I searched every interface in our agent codebase (and every instance of using those interfaces) to find a good example to share with you. None of them made a good example. All I could do is paste our import statements and say, “See how it doesn’t say XYZ?” It’s not very convincing or interesting to look at. So, take it from me, it’s nice and most welcome compared to the alternative.
Golang Con: Public/Private Designations
On the other hand, I have pulled out my hair because of the insanity that is changing the access modifier of a function or variable in Go. I don’t know why the Golang developers chose to do this, but instead of using
private keywords to dictate access, they use the first character of variable and function names. If it’s uppercase, it’s public. If it’s lowercase, it’s private.
First, this leads to semi-unreadable code. The whole reason coding conventions exist is to make code more uniform and readable. Along with whitespace (don’t get our dev team started), naming conventions are the most hotly debated topic for conventions. Golang has essentially said, “Saving seven characters is more important than readability.”
You might ask, “Well, doesn’t that solve the convention issue?” In a way, yes. It definitely solves the need for programmers to argue. What it doesn’t do is make the code more readable, which was the purpose behind the code convention in the first place.
You might say, “Well, that’s easy enough for me to read it.” Well, your eyes are better than mine. And here’s my answer to you.
Changing Access Modifier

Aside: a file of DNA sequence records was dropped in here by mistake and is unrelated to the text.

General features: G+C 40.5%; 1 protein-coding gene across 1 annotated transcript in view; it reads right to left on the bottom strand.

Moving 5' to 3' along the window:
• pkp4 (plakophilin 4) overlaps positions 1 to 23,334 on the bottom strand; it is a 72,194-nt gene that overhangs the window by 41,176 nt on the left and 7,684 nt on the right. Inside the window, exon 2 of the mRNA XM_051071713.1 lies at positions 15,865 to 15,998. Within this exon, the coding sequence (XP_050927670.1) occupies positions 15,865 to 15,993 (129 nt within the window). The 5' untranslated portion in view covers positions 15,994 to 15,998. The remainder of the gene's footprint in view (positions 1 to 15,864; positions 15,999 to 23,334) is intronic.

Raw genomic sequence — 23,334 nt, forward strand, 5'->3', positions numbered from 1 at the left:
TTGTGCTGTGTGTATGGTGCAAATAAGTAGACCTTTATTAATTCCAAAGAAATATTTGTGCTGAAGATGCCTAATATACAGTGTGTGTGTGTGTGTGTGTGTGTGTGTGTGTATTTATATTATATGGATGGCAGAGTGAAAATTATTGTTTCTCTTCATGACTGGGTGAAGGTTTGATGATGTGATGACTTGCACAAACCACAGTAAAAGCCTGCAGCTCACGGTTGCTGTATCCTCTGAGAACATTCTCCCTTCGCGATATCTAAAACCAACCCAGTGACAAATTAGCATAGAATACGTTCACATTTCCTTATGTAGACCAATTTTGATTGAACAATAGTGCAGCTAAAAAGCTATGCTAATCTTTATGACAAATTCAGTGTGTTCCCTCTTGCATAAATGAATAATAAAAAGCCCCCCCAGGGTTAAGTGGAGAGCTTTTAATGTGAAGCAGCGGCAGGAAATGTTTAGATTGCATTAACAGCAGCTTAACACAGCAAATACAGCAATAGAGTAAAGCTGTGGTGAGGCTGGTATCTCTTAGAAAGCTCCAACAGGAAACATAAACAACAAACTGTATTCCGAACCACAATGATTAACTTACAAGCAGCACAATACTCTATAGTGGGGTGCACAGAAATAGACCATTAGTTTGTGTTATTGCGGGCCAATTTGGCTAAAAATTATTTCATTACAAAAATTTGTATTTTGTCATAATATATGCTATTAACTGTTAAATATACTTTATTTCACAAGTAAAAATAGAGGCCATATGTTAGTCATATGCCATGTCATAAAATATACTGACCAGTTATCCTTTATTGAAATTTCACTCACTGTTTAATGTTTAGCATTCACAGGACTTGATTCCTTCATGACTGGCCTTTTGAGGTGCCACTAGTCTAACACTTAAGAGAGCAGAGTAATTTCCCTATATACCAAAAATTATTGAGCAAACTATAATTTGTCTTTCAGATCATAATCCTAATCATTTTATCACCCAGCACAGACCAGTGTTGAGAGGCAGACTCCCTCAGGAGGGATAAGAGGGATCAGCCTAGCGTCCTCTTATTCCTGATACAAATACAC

Second, and far more importantly, when you want to change from private to public or vice-versa, it’s no longer a single keyword. Now, it’s a distributed entity with references either throughout the package (with a private → public transition) or, worse, throughout your entire codebase (public → private).
Because names can be duplicated (e.g.,
id, etc.), embedded (e.g.,
user inside of
abuser), and immediately followed by operators (e.g.,
user:=1), no amount of full-word, case-sensitive searching will find all the correct instances of the name you’re trying to change! The only way to change it is to change the source, and then compile/fix your way to glory.
Public/private keywords don’t bloat the size of the resultant binary. What the Golang developers chose to do was sacrifice our speed of refactoring for a couple kB of text that we automatically ignore unless we need it.
If you add up all the times I’ve done this, it’s a non-trivial amount of time. Given the benefit of saving a minute amount of disk space, I declare it’s a terrible decision and a severe downside of the language.
Every other week, we are posting a new guide like this in our six-part series on “Golang Pros & Cons for DevOps.” Next up: Auto interfaces and public/private variables.